Phoenix Entertainment Partners, LLC v. Orlando Beer Garden, Inc. et al

Filing 39

ORDER adopting 36 REPORT AND RECOMMENDATIONS re 24 MOTION for default judgment against Orlando Beer Garden, Inc. (Renewed) filed by Phoenix Entertainment Partners, LLC. Signed by Judge Gregory A. Presnell on 10/18/2016. (ED)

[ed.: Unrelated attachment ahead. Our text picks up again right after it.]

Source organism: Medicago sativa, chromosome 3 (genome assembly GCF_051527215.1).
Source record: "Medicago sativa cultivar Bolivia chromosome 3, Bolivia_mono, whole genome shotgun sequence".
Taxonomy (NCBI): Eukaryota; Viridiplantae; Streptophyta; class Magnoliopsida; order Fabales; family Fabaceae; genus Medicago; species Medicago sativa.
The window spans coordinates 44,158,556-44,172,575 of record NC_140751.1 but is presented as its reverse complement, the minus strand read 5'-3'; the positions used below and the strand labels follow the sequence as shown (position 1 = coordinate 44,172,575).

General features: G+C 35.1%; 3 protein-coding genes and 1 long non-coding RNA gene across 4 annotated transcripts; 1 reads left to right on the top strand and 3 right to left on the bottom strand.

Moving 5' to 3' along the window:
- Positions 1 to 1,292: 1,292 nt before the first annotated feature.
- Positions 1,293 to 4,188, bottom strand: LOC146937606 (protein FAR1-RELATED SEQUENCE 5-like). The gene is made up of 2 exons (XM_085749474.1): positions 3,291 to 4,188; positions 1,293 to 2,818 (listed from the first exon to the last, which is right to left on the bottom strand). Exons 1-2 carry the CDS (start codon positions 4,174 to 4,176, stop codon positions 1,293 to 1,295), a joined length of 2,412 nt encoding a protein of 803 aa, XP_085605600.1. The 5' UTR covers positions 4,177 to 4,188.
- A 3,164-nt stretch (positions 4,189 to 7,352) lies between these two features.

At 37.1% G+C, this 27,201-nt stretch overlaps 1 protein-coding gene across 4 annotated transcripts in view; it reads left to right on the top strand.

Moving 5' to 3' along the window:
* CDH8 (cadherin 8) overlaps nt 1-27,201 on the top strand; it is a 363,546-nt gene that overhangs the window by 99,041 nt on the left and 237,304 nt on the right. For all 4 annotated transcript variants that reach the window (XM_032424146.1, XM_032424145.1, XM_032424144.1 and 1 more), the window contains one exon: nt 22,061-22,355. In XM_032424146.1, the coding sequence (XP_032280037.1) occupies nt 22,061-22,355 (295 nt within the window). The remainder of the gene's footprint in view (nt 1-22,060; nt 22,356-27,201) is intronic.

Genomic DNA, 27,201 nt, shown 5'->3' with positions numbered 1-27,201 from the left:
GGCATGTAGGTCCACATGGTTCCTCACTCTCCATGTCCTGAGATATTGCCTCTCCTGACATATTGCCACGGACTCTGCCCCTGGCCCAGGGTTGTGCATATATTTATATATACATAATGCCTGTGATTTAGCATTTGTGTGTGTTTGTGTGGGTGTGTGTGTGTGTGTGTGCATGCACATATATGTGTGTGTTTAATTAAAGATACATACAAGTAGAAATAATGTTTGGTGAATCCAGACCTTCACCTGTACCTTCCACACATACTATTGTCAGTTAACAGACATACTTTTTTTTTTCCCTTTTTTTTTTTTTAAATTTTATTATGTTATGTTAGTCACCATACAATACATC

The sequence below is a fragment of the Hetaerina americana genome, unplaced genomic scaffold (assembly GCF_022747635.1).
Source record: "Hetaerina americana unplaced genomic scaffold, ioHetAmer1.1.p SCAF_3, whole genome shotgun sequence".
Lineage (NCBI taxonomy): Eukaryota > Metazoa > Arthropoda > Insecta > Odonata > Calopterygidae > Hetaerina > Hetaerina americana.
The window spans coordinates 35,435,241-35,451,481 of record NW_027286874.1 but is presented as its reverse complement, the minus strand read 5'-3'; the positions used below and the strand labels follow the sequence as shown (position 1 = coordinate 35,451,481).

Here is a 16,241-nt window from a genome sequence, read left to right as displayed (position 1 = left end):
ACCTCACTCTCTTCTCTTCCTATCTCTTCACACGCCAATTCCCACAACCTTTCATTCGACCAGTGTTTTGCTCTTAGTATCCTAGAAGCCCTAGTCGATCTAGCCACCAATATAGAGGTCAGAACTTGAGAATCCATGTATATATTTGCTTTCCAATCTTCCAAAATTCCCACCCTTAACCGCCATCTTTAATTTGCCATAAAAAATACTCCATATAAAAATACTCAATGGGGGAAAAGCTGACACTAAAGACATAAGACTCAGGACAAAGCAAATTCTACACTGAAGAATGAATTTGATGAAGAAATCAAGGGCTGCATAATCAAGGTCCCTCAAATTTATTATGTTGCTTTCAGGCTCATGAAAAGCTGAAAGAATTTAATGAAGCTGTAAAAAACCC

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UNITED STATES DISTRICT COURT MIDDLE DISTRICT OF FLORIDA ORLANDO DIVISION PHOENIX ENTERTAINMENT PARTNERS, LLC, Plaintiff, v. Case No: 6:16-cv-80-Orl-31DCI ORLANDO BEER GARDEN, INC., Defendant. ORDER This matter comes before the Court on the Objection (Doc. 37) to the Report and Recommendation (Doc. 36) of the Magistrate Judge. After de novo review, the Court will affirm and adopt the Report and Recommendation. I. Background The instant case involves a trademark dispute between Phoenix Entertainment Partners, LLC (“Phoenix Entertainment”), which holds the trademark for Sound Choice (a brand of karaoke accompaniment music tracks), and Orlando Beer Garden, Inc. (“OBG”), which operates a tavern. Phoenix Entertainment contends that OBG hired Diane Calo to provide karaoke services at its tavern and that, while doing so, Calo improperly displayed the Sound Choice mark. On January 19, 2016, Phoenix Entertainment filed the instant suit, asserting claims for trademark infringement, unfair competition, and violations of the Florida Deceptive and Unfair Trade Practices Act against both OBG and Calo. (Doc. 1). All of the claims were based on Calo’s allegedly wrongful display of the Sound Choice mark. On March 9, 2016, Phoenix Entertainment notified the Court that it had settled with Calo. (Doc. 14). The claims against Calo were dismissed on March 11, 2016. (Doc. 15). Around this same time, Phoenix Entertainment sought a default judgment against OBG, which had not filed an answer. On March 30, 2016, Magistrate Judge Baker filed a Report and Recommendation in which he recommended that the motion for default judgment (Doc. 13) be denied. (Doc. 16 at 9). Magistrate Judge Baker based his recommendation on his determination that there were no allegations in the Complaint that OBG had itself improperly displayed the mark, and the Complaint did not contain sufficiently detailed factual allegations to hold OBG vicariously liable for any infringement by Calo. Phoenix Entertainment did not object to the Report and Recommendation. Instead, it filed an Amended Complaint (Doc. 17) on April 13, 2016. On June 2, 2016, Phoenix Entertainment again moved for a default judgment against OBG. (Doc. 24). The matter was again referred to Magistrate Judge Baker, who held an evidentiary hearing on August 15, 2016. On September 16, 2016, he again recommended the Court deny the Plaintiff’s motion for default judgment. II. Legal Standard A district judge may designate a magistrate judge to conduct hearings, including evidentiary hearings, and to submit proposed findings of fact and recommendations for the disposition, by a judge of the court, of certain motions, including dispositive motions. 28 U.S.C. §636(b)(1). To challenge the magistrate judge’s findings and recommendations, a party must file written objections that specifically identify the portions of the proposed findings and recommendation to which objection is made and the specific basis for objection. Heath v. Jones, 863 F.2d 815, 822 (11th Cir. 1989). Upon receipt of objections meeting this specificity requirement, the district judge must make a de novo determination of those portions of the report -2- to which objection is made and may accept, reject, or modify in whole or in part, the magistrate judge’s findings or recommendations. Id. III. Analysis As was the case with the Plaintiff’s first effort to obtain a default judgment against OBG, Magistrate Judge Baker concluded that the second Motion for Default Judgment (Doc. 24) should be denied because the factual allegations of the operative pleading – in this instance, the Amended Complaint (Doc. 17) – were insufficient to hold OBG vicariously liable for the trademark infringement allegedly committed by Calo. (Doc. 36 at 10). Quoting case law provided by the Plaintiff in its motion, Magistrate Judge Baker pointed out that vicarious liability for trademark infringement requires a finding that the defendant and the infringer have an apparent or actual partnership, have authority to bind one another in transactions with third parties or exercise joint ownership or control over the infringing product. (Doc. 36 at 10) (quoting RGS Labs Intern., Inc. v. The Sherwin-Williams Co., 2010 U.S. Dis. LEXIS 8339, at *3 (S.D. Fla. Jan. 11, 2010)). Magistrate Judge Baker noted that Phoenix Entertainment was arguing that it had alleged, in the Amended Complaint, that OBG should be held vicariously liable because it “had the ability to exercise control over the use of infringing products, … had knowledge that infringing products were being used to provide services, and … derived a direct financial benefit from the use of the infringing products.” (Doc. 36 at 10). In Magistrate Judge Baker’s view, however, the pertinent allegations relied upon by the Plaintiff all purported to alle*ge “generalized legal conclusions of agency or partnership, without any supporting facts.” (Doc. 36 at 10). He described the allegations as “not only conclusory, [but] contradictory.” (Doc. 36 at 10). Moreover, he found that Phoenix Entertainment had not presented any evidence regarding the relationship between OBG and Calo to support the -3- allegations of the Amended Complaint. (Doc. 36 at 10). After analyzing the various allegations and finding them to lack a sufficient factual predicate, Magistrate Judge Baker concluded that, “[a]bsent a showing that Calo was [OBG]’s partner or agent, or that they exercised joint ownership or control over the infringing product (the karaoke display of the mark), Plaintiff’s motion is due to be denied to the extent it seeks a judgment based on vicarious liability.” (Doc. 36 at 13). In its objection to the Report and Recommendation, Phoenix Entertainment argues that “[t]he pleadings and the record demonstrate that Defendant has control over the karaoke equipment, namely by its ability to control who can perform what services at its venue.” (Doc. 37 at 3). The Plaintiff then goes on to assert that there can be no question that the venue (Orlando Beer Garden) controls its agents (waitresses, bartenders, karaoke service providers, etc.) in connection with the services that are provided to benefit Orlando Beer Garden (food, beverage, and entertainment). The same is true for an agent engaged by Orlando Beer Garden for the purposes of providing karaoke services (entertainment) for the benefit of increasing Orlando Beer Garden’s food and beverage sales. (Doc. 37 at 3). This argument is based on an assumption that Calo was OBG’s agent. While the Amended Complaint contains numerous assertions to that effect, as noted by Magistrate Judge Baker, those assertions are entirely conclusory: [T]o establish an agency relationship under Florida law, a plaintiff “must prove that (1) the principal acknowledges that the agent will act for it; (2) the agent accepts the undertaking; and (3) the principal controls the actions of the agent.” Ins. Co. of N. Am. v. Am. Marine Holdings, Inc., No. 5:04-CV-86OC10GRJ, 2005 WL 3158049, at *6 (M.D. Fla. Nov. 28, 2005) (collecting cases). “A key element in establishing an agency relationship is that of control.” Chase Manhattan Mortg. Corp. v. Scott, Royce, Harris, Bryan, Barra & Jorgensen, P.A., 694 So.2d 827, 832 (Fla. 4th DCA1997). Here, there is no factual predicate alleged or introduced in evidence to support a finding that Beer Garden acknowledged Calo as its agent, or that Beer Garden controlled Calo. -4- (Doc. 36 at 12) (emphasis added). Phoenix Entertainment does not take issue with Magistrate Judge Baker’s assessment of Florida agency law or point to any allegations or evidence that he overlooked. Accordingly, the Court agrees with Magistrate Judge Baker’s conclusion that OBG cannot be held vicariously liable for trademark infringement based the allegations of the Amended Complaint. The Plaintiff’s objection will be overruled. 1 IV. Conclusion In consideration of the foregoing, it is hereby ORDERED that the Plaintiff’s objections (Doc. 37) are OVERRULED, and the Report and Recommendation of the Magistrate Judge (Doc. 36) is ADOPTED, CONFIRMED, AND MADE A PART HEREOF. And it is further ORDERED that the Motion for Default Judgment (Doc. 24) is DENIED. Should the Plaintiff wish to file another amended pleading, it must do so on or before November 1, 2016. DONE and ORDERED in Chambers, Orlando, Florida on October 18, 2016. 1 Phoenix Entertainment also disputes Magistrate Judge Baker’s determinations that (1) a particular letter did not constitute a “cease and desist” letter and (2) that Phoenix Entertainment must set off any payment it received from Calo against any damages it might be awarded against OBG. (Doc. 37 at 3-6). As the determination regarding vicarious liability renders these objections moot, the Court will not consider them here. -5-